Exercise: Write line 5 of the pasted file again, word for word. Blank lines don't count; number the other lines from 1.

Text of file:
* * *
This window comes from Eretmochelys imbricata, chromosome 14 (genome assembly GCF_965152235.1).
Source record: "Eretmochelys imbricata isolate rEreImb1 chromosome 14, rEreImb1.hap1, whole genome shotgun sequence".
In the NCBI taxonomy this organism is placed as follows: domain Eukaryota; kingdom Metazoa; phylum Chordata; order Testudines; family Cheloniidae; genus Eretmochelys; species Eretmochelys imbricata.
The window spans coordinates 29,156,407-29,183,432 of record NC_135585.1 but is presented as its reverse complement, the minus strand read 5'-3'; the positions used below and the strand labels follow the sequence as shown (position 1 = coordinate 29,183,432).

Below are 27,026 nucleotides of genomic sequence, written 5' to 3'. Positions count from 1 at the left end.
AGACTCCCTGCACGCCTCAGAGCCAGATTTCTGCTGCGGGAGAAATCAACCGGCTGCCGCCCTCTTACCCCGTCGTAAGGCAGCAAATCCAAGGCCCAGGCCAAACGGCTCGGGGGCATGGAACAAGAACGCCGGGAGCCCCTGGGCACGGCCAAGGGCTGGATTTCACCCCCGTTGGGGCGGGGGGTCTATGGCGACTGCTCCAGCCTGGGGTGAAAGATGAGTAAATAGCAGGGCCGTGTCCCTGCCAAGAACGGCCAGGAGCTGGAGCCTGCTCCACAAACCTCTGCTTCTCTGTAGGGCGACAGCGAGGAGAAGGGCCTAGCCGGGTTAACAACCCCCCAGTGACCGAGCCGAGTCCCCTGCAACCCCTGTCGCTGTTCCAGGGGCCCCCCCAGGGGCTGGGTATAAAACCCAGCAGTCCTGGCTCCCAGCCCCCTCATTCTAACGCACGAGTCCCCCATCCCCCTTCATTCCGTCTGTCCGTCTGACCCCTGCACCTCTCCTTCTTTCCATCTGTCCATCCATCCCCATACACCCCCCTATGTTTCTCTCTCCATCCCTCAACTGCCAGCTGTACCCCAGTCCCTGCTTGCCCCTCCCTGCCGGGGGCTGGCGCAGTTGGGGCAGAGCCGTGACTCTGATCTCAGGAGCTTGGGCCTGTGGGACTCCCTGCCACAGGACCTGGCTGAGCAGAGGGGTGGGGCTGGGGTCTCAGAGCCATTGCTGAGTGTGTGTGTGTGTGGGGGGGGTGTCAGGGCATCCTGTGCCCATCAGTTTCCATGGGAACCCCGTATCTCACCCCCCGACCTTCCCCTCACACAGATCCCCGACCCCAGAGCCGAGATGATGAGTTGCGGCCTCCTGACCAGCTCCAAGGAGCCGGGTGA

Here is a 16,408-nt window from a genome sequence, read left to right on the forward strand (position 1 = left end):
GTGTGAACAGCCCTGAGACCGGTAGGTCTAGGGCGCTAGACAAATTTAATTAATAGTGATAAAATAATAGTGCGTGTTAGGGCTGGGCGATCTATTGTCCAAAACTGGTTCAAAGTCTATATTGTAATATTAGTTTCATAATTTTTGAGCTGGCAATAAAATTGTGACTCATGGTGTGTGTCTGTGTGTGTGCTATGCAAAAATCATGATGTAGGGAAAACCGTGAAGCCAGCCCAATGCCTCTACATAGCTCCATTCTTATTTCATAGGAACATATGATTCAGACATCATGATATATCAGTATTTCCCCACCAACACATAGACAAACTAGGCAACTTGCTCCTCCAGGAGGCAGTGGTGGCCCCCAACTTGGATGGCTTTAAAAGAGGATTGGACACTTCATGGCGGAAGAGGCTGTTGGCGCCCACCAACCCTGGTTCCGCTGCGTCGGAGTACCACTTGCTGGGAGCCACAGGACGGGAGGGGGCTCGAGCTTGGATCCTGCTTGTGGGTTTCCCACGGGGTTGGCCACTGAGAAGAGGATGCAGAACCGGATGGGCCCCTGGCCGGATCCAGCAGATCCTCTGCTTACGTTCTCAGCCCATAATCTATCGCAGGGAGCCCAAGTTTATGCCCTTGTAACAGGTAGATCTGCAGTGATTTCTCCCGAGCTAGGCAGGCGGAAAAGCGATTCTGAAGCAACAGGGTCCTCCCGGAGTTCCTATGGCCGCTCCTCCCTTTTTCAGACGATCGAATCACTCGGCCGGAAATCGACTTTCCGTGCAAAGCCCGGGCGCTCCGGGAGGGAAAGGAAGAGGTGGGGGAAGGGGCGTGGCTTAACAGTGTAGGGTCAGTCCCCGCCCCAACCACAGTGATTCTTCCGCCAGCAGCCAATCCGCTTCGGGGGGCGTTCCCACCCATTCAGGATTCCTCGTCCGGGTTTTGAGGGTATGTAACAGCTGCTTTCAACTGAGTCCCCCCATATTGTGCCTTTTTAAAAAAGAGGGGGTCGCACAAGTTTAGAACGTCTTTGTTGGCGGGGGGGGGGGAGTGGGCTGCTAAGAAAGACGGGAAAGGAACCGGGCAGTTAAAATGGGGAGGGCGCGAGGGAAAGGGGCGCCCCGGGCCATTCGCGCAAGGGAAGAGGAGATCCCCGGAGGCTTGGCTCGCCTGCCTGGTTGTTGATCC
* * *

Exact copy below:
Below are 27,026 nucleotides of genomic sequence, written 5' to 3'. Positions count from 1 at the left end.